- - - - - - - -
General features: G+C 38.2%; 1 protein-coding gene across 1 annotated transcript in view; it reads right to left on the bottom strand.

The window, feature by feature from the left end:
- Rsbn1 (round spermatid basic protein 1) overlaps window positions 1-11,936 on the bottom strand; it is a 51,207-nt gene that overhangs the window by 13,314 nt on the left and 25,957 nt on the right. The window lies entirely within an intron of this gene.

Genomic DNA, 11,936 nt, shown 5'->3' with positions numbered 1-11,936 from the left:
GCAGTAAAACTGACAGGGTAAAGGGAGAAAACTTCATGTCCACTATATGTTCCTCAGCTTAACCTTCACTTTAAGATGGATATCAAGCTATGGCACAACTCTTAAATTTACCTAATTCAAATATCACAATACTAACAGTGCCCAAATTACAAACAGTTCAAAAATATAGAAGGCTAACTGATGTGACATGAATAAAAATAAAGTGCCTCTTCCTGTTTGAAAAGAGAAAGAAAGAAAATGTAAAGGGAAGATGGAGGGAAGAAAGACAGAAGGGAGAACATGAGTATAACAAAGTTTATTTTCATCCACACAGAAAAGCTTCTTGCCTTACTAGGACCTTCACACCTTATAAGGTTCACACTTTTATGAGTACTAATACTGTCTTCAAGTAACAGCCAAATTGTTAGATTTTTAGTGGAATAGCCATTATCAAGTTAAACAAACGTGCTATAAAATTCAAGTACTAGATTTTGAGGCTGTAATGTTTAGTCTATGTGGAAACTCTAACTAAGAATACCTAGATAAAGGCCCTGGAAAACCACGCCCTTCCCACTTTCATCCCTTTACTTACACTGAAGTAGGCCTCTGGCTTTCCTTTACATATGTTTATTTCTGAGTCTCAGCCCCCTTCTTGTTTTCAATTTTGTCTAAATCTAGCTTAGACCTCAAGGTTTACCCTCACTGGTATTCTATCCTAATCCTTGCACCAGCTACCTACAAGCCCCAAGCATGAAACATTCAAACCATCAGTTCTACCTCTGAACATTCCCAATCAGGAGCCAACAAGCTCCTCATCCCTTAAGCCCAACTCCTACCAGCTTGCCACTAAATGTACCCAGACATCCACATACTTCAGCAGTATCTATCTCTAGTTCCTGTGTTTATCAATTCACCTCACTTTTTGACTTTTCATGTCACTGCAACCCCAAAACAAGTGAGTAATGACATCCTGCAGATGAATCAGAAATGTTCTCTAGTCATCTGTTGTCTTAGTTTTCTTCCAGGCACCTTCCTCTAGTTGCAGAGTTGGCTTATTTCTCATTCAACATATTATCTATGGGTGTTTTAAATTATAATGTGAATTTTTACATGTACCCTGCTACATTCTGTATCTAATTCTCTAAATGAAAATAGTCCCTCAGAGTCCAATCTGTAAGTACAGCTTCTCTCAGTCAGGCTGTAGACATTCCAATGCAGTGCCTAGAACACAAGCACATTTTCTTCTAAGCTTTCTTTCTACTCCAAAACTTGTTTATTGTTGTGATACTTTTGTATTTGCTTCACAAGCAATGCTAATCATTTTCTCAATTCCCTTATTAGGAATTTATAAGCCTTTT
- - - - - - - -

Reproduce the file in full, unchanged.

General features: G+C 38.2%; 1 protein-coding gene across 1 annotated transcript in view; it reads right to left on the bottom strand.

The window, feature by feature from the left end:
- Rsbn1 (round spermatid basic protein 1) overlaps window positions 1-11,936 on the bottom strand; it is a 51,207-nt gene that overhangs the window by 13,314 nt on the left and 25,957 nt on the right. The window lies entirely within an intron of this gene.

Genomic DNA, 11,936 nt, shown 5'->3' with positions numbered 1-11,936 from the left:
GCAGTAAAACTGACAGGGTAAAGGGAGAAAACTTCATGTCCACTATATGTTCCTCAGCTTAACCTTCACTTTAAGATGGATATCAAGCTATGGCACAACTCTTAAATTTACCTAATTCAAATATCACAATACTAACAGTGCCCAAATTACAAACAGTTCAAAAATATAGAAGGCTAACTGATGTGACATGAATAAAAATAAAGTGCCTCTTCCTGTTTGAAAAGAGAAAGAAAGAAAATGTAAAGGGAAGATGGAGGGAAGAAAGACAGAAGGGAGAACATGAGTATAACAAAGTTTATTTTCATCCACACAGAAAAGCTTCTTGCCTTACTAGGACCTTCACACCTTATAAGGTTCACACTTTTATGAGTACTAATACTGTCTTCAAGTAACAGCCAAATTGTTAGATTTTTAGTGGAATAGCCATTATCAAGTTAAACAAACGTGCTATAAAATTCAAGTACTAGATTTTGAGGCTGTAATGTTTAGTCTATGTGGAAACTCTAACTAAGAATACCTAGATAAAGGCCCTGGAAAACCACGCCCTTCCCACTTTCATCCCTTTACTTACACTGAAGTAGGCCTCTGGCTTTCCTTTACATATGTTTATTTCTGAGTCTCAGCCCCCTTCTTGTTTTCAATTTTGTCTAAATCTAGCTTAGACCTCAAGGTTTACCCTCACTGGTATTCTATCCTAATCCTTGCACCAGCTACCTACAAGCCCCAAGCATGAAACATTCAAACCATCAGTTCTACCTCTGAACATTCCCAATCAGGAGCCAACAAGCTCCTCATCCCTTAAGCCCAACTCCTACCAGCTTGCCACTAAATGTACCCAGACATCCACATACTTCAGCAGTATCTATCTCTAGTTCCTGTGTTTATCAATTCACCTCACTTTTTGACTTTTCATGTCACTGCAACCCCAAAACAAGTGAGTAATGACATCCTGCAGATGAATCAGAAATGTTCTCTAGTCATCTGTTGTCTTAGTTTTCTTCCAGGCACCTTCCTCTAGTTGCAGAGTTGGCTTATTTCTCATTCAACATATTATCTATGGGTGTTTTAAATTATAATGTGAATTTTTACATGTACCCTGCTACATTCTGTATCTAATTCTCTAAATGAAAATAGTCCCTCAGAGTCCAATCTGTAAGTACAGCTTCTCTCAGTCAGGCTGTAGACATTCCAATGCAGTGCCTAGAACACAAGCACATTTTCTTCTAAGCTTTCTTTCTACTCCAAAACTTGTTTATTGTTGTGATACTTTTGTATTTGCTTCACAAGCAATGCTAATCATTTTCTCAATTCCCTTATTAGGAATTTATAAGCCTTTT